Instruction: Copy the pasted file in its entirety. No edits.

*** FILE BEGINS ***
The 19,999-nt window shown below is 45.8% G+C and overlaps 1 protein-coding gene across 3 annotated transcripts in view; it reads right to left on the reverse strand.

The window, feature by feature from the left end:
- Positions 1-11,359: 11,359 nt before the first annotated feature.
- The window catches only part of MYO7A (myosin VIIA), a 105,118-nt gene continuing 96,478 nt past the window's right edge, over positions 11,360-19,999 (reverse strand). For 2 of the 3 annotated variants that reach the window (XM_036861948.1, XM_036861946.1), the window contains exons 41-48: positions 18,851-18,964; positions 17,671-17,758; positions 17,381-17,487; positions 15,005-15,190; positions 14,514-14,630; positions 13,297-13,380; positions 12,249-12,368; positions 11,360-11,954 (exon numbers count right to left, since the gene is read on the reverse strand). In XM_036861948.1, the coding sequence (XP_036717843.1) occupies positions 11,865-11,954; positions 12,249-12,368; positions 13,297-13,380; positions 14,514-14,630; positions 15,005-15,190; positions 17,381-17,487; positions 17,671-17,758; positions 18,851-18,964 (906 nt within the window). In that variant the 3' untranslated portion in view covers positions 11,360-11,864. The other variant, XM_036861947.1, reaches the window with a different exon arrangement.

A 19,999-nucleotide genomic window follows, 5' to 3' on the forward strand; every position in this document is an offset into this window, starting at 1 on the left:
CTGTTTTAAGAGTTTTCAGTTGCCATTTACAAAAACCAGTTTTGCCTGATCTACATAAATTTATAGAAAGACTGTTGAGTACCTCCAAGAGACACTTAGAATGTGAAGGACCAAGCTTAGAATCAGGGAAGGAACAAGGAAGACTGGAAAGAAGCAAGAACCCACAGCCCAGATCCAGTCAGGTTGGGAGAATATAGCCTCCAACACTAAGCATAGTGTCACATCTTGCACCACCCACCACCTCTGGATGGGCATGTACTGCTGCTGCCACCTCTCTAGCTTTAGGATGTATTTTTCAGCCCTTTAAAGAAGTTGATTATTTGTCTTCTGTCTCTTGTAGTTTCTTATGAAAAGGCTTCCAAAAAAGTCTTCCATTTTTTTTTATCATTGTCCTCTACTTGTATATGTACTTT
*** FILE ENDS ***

The 19,999-nt window shown below is 45.8% G+C and overlaps 1 protein-coding gene across 3 annotated transcripts in view; it reads right to left on the reverse strand.

The window, feature by feature from the left end:
- Positions 1-11,359: 11,359 nt before the first annotated feature.
- The window catches only part of MYO7A (myosin VIIA), a 105,118-nt gene continuing 96,478 nt past the window's right edge, over positions 11,360-19,999 (reverse strand). For 2 of the 3 annotated variants that reach the window (XM_036861948.1, XM_036861946.1), the window contains exons 41-48: positions 18,851-18,964; positions 17,671-17,758; positions 17,381-17,487; positions 15,005-15,190; positions 14,514-14,630; positions 13,297-13,380; positions 12,249-12,368; positions 11,360-11,954 (exon numbers count right to left, since the gene is read on the reverse strand). In XM_036861948.1, the coding sequence (XP_036717843.1) occupies positions 11,865-11,954; positions 12,249-12,368; positions 13,297-13,380; positions 14,514-14,630; positions 15,005-15,190; positions 17,381-17,487; positions 17,671-17,758; positions 18,851-18,964 (906 nt within the window). In that variant the 3' untranslated portion in view covers positions 11,360-11,864. The other variant, XM_036861947.1, reaches the window with a different exon arrangement.

A 19,999-nucleotide genomic window follows, 5' to 3' on the forward strand; every position in this document is an offset into this window, starting at 1 on the left:
CTGTTTTAAGAGTTTTCAGTTGCCATTTACAAAAACCAGTTTTGCCTGATCTACATAAATTTATAGAAAGACTGTTGAGTACCTCCAAGAGACACTTAGAATGTGAAGGACCAAGCTTAGAATCAGGGAAGGAACAAGGAAGACTGGAAAGAAGCAAGAACCCACAGCCCAGATCCAGTCAGGTTGGGAGAATATAGCCTCCAACACTAAGCATAGTGTCACATCTTGCACCACCCACCACCTCTGGATGGGCATGTACTGCTGCTGCCACCTCTCTAGCTTTAGGATGTATTTTTCAGCCCTTTAAAGAAGTTGATTATTTGTCTTCTGTCTCTTGTAGTTTCTTATGAAAAGGCTTCCAAAAAAGTCTTCCATTTTTTTTTATCATTGTCCTCTACTTGTATATGTACTTT